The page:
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Old and New Edinburgh Vol. III


treyes beneath the Over Bow to be removit;? the meal market, &c., to be removed from the High Street to foot of James Aikman?s Close, and the ? grass market to the kirkyard foot ; twelve chief citizens were to be arrayed in velvet gowns ; the craftsmen to be arrayed in French cloth, with doublets of velvet, satin, and damask; thirty-seven citizens to be mounted with velvet foot-mantles and velvet gowns, and all the town officers to be To the inexpressible grief of James and the whole nation, Magdalene, then only in her seventeenth year, died of her insidious disease on the 10th of July. She was interred with great pomp in the royal vault, near the coffin of James II., and her untimely death was the occasion of the first general mourning ever worn in the kingdom. In the treasurer?s accounts are many entries of the ? Scots claith, French blak, Holland claith, and corsses upon the velvet.? On her coffin was inscribed in Saxon characters, ?? Magdalena Erancisci R&s Frank, Primogmifa Regina Sotie Sponsa Jacoh? K Regis, A. D. I 53 7, obiit.? Jarnes, however, was not long a widower, and in June, 1538, he brought to Scotland a new bride, Mary of Guise, the widow of the Duke de Longuevihe, who landed at Balcomie, escorted by an admiral of France, and the nuptials were celebrated with pomp at St. Andrews j and on St. Margaret?s Day in the same year, this new queendestined to enact so important a part in the future history of the realm-made her public entry into Edinburgh by the Port, and rode tw Holyrood Palace, while peat sports and gaiety says Pitscottie. Curious plays were made for her entertainment, and gold, spices, and wines were lavished upon her by the magistrates, who wellnigh exhausted the finances of the city. Amid the State turnoils and horrors that culminated in the rout of Solway, Jarnes V. held a council at Holyrood on the 3rd of November, 1542, when, according to Knox, a scroll was presented to him by Cardinal Beaton, containing the names of more than one hundred of the pnncipal nobles and gentry, including the Earl of Arran, then, by deaths in the royal family, next heir to the throne, who were undoubtedly in the pay of England, tainted with heresy, or in leagie with the then outlawed clan of Douglas,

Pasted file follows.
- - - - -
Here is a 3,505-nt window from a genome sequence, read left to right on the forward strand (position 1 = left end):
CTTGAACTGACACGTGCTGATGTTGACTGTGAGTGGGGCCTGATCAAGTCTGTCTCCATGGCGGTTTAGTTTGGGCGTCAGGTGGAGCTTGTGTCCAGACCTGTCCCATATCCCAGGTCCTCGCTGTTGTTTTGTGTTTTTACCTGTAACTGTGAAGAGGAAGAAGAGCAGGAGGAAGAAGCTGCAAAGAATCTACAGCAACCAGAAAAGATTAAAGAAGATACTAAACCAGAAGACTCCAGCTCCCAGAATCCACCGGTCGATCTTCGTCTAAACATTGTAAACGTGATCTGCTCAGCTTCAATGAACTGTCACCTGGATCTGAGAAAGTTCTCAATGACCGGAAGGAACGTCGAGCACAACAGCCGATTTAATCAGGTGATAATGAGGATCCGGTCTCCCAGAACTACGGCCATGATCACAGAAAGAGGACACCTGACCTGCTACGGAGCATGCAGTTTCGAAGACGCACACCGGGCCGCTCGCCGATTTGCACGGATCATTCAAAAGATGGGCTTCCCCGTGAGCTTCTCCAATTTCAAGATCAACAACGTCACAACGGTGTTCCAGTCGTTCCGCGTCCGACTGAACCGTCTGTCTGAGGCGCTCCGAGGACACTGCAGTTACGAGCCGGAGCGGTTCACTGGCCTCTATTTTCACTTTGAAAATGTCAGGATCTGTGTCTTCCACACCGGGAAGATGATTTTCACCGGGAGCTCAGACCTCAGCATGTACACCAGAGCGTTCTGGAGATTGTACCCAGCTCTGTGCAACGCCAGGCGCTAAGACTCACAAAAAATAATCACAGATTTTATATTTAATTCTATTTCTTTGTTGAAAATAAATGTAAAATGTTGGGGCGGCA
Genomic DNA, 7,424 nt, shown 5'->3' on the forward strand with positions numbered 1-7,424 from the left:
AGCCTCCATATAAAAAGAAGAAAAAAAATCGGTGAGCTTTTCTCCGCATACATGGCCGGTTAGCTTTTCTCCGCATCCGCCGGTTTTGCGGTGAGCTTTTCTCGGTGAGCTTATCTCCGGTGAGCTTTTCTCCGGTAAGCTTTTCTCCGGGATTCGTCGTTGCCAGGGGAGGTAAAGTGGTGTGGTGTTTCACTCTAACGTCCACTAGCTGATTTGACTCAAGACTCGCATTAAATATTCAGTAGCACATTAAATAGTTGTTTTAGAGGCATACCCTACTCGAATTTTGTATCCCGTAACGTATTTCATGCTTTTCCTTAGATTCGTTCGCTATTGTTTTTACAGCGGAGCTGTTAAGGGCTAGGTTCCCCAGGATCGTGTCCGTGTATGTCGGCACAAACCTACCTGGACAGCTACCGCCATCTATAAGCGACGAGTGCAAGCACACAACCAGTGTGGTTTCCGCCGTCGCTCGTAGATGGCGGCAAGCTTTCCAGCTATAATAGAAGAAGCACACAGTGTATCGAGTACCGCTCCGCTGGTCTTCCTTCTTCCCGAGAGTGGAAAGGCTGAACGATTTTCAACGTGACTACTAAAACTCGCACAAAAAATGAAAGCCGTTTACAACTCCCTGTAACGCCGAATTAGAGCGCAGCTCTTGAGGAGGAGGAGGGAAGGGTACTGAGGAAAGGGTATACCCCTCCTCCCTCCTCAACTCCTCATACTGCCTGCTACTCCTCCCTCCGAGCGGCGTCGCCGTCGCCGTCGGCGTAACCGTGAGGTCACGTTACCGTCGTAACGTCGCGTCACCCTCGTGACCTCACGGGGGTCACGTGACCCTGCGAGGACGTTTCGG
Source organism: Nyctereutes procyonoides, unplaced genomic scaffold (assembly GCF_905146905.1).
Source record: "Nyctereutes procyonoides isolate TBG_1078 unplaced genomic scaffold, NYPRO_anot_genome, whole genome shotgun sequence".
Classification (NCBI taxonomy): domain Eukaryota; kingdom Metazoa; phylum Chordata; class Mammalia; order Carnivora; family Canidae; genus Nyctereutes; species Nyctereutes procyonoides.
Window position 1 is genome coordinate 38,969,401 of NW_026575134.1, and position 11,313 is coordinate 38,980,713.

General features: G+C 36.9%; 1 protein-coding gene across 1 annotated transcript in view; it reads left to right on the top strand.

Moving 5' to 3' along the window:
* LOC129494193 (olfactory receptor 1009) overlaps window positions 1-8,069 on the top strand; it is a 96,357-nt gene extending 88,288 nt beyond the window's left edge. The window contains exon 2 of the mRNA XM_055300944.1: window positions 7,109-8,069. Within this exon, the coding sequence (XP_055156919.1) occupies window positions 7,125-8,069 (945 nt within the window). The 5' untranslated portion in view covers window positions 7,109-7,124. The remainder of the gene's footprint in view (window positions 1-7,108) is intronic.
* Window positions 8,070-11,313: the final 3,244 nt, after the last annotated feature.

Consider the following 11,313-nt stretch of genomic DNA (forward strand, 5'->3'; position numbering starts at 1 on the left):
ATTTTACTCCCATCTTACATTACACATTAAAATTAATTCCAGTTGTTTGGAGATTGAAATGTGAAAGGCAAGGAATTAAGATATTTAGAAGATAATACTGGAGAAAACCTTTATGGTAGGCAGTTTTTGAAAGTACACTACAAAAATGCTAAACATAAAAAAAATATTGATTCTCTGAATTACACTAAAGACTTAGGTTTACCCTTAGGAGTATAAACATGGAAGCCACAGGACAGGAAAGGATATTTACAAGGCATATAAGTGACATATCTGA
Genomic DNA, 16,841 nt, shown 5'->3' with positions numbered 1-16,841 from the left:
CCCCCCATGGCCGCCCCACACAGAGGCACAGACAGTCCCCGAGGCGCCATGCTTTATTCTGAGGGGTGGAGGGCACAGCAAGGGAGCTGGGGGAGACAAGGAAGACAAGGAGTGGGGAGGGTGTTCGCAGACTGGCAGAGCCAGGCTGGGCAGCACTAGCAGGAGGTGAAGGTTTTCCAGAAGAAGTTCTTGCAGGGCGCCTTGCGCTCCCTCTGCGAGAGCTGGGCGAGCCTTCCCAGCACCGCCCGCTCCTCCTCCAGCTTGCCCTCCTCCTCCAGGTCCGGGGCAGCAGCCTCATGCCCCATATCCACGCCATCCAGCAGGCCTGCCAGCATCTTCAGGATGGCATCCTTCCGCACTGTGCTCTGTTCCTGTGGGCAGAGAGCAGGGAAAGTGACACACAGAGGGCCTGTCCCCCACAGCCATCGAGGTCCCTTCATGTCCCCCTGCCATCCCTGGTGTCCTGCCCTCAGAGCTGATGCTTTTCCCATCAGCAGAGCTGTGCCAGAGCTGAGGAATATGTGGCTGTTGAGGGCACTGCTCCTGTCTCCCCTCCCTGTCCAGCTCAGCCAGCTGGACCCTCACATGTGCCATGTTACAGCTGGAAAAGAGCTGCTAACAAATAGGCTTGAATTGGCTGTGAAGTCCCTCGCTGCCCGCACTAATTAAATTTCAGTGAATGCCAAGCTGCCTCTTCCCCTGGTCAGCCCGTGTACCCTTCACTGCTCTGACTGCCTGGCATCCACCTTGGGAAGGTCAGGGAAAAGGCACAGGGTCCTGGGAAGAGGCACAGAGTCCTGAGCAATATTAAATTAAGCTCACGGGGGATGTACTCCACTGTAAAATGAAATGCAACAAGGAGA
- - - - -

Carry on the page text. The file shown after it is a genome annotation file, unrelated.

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Kolyrood.] THE COFFIN OF JAMES V. 65 Appended to this scroll was a minute of thei possessions, with a hint of the pecuniary advantager to result from forfeiture. This dangerous policy James repelled by exclaiming, ?? Pack you, javels ! (knaves). Get you to your religious charges ; reform your lives, and be not instruments of discord between me and my nobles, or else I shall reform you, not as the King of Denmark does, by im prisonment, nor yet as the King of England does by hanging and heading, but by sharp swords, if I hear of such hotion of you again ! ? From this speech it has been suppqsed that Jxnes contemplated some reform in the then dissolute Church. But the rout at Solway followed; his heart was broken, and on learning the birth of his daughter Mary, he died in despair at Falkland, yet, says Pitscottie, holding up his hands to God, as he yielded his spirit. He was interred in the royal vault, in December, 1542, at Holyrood, where, according to a MS. in the Advocates? Library, his body was seen by the Earl of Forfar, the Lord Strathnaver, and others, who examined that vault in 1683. ?We viewed the body of James V. It lyeth within ane wodden coffin, and is coverit with ane lead coffin. There seemed to be hair upon the head still. The body was two lengths of my staff with twa inches more, which is twae inches and more above twae Scots elms, for I measured the staff with an ellwand afterward. The body was coloured black with ye balsam that preserved it, and which was lyke melted pitch. The Earl of Forfar took the measure with his staf lykewayes? On the coffin was the inscription, flhstris Scoturum, Rex Jacobus, gus Nominis E, with the dates of his age and death. The first regent after that event was James, second Earl of Arran (afterwards Duke of Chatelherault, who had been godfather to James, the little Duke of Rothesay, next heir to the crown, failing the issue of the infant Queen Mary), and in 1545 this high official was solemnly invested at Holyrood, together with the Earls of Angus, Huntly, and Argyle, with the collar and robes of St. Michael, sent by the King of France, and at the hands of the Lyon King of Arms. We have related how the Church suffered at the hands of English pillagers after Pinkie, in 1547. The Palace did not escape. Seacombe, in his ?? History of the House of Stanley,? mentions that Norns, of Speke Hall, Lancashire, an English commander at that battle, plundered from Holyrood all or most of the princely library of the deceased King of Scots, James V., ?particularly four large folios, said to contain the Records and Laws of Scotland at that time.? He also describes a grand piece of wainscot, now in Speke Hall, as having been brought from the palace, but this is considered, from its style, doubtful. During the turmoils and troubles that ensued after Mary of Guise assumed the regency, her proposal, on the suggestion of the French Court, to form a Scottish standing army like that of France, so exasperated the nobles and barons, that three hundred of them assembled at Holyrood in 1555, and after denouncing the measure in strong terms, deputed the Laird of Wemyss and Sir James Sandilands of Calder to remonstrate with her on the unconstitutional step she was meditating, urging that Scotland had never wanted brave defenders to fight her battles in time of peril, and that they would never submit to this innovation on their ancient customsc This spirited remonstrance from Holyrood had the desired effect, as the regent abandoned her pro-- ject. She came, after an absence, to the palace in the November of the following year, when the magistrates presented her with a quantity of new wine, and dismissed McCalzean, an assessor of the city, who spoke to her insultingly in the palace on the affairs of Edinburgh; and in the following February she received and entertained the ambassador of the Duke of Muscovy, who had been shipwrecked on his way to England, whither she sent him, escorted by 500 lances, under the Lord Home. After the death of Mary of Guise and the arrival of her daughter to assume the crown of her ancestors, the most stirring scenes in the history of the palace pass in review.